Wonderful Action Western series

10/10
Author: wildwesttoys from Texas
19 May 2015

In the early 1950's television was in it's infancy! This series is a wonderful example of hard work, good scripts and solid basic stories of right and wrong! Created to entertain children shows like this feature the original action heroes the cowboy stars! Bill Williams and Don Diamond are very entertaining in their roles. Good horsemen and very capable with Colt 45 pistols. The horses are also amazing beautiful animals! Even though the outfits for the most part are not historically correct and the adventures of Kit Carson and his sidekick El Toro are purely fictional stories about a real true life adventurer of the old west, this series is top not and though made for children to watch as long as the viewer keeps that in mind the series can be extremely enjoyable! So as a man who has watched many westerns I can most certainly recommend the episodes of this classic series to all ages.

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2 out of 2 people found the following review useful:

Character missing from The Adventures of Kit Carson

Author: janette-cook from United Kingdom
10 November 2009

As a child in the early 1950s I regularly watched "The Adventures of Kit Carson". However I'm puzzled by a particular omission from the list of characters. I remember that in many episodes Kit Carson had as his sidekick a little girl called Joan. However, there's no mention of Joan in the cast list. Please can anyone explain or help with this? (The reason I remember 'Joan' so clearly is because when I played cowboys-and-Indians with my many boy cousins they always insisted that I be Joan! In addition I have just made contact with someone else who remembers watching "The Adventures of Kit Carson" and he confirmed that Joan was a regular participant, commenting that the relationship would never be allowed today!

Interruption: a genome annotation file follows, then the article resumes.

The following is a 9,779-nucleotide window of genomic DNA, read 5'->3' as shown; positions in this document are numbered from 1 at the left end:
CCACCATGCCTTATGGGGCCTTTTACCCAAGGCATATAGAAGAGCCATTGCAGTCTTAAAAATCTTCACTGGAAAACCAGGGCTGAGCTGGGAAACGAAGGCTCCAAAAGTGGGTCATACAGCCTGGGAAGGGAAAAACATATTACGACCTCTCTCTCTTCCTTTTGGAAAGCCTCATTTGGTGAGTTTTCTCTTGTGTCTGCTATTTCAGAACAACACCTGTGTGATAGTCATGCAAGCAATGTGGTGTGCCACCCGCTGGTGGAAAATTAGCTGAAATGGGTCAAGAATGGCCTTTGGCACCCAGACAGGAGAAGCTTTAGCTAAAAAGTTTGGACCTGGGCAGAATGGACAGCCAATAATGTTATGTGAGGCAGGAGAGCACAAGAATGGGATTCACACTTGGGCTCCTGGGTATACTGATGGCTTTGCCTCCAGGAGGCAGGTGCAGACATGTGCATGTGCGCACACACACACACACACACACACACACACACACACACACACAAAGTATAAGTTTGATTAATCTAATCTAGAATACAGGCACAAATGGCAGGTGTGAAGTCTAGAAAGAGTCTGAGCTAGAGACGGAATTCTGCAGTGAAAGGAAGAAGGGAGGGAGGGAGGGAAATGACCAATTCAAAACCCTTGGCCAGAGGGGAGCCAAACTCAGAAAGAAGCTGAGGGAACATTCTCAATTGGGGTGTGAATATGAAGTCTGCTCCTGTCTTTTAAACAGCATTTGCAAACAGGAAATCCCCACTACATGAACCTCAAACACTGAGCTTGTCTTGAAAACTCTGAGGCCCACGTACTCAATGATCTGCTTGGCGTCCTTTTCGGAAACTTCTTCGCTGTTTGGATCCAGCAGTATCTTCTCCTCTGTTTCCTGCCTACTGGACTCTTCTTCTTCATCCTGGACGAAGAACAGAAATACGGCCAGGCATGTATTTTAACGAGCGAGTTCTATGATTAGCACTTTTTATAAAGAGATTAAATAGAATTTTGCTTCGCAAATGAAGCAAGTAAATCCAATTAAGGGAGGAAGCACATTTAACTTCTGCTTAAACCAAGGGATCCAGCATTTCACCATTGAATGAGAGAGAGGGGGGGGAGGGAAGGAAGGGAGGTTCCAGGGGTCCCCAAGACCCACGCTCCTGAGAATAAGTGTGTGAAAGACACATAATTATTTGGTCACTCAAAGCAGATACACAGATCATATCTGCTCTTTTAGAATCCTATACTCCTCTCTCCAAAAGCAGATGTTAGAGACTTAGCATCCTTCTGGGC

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1 out of 1 people found the following review useful:

Kit Carson: Ace Gunman & Cowboy Crimefighter

7/10
Author: Dalbert Pringle from New Zealand
17 September 2013

Even though The Adventures of Kit Carson (from the 1950s) was a decidedly low-budget production, I found its half-hour episodes, for the most part, to be very entertaining, well-produced and, often-times, quite amusing.

From my point of view, I thought that actor Bill Williams had just the right sort of masculinity and overall ruggedness needed to be convincing and easily likable as the title character, Kit Carson. In fact, I thought that the uncomplicated Williams made for a truly ideal cowboy-dude.

Filmed in b&w, this solid and nicely-paced TV Western ran for 4 successful seasons (1951-1955).

Each episode featured yet another no-nonsense, action-packed yarn concerning the fearless activities of Kit and his Mexican sidekick/buddy, El Toro, played by Don Diamond.

Together these 2 loyal comrades traveled from town to town throughout the vast American Southwest fighting crime and upholding the law, always certain to win high praise and respect from the ever-grateful citizens.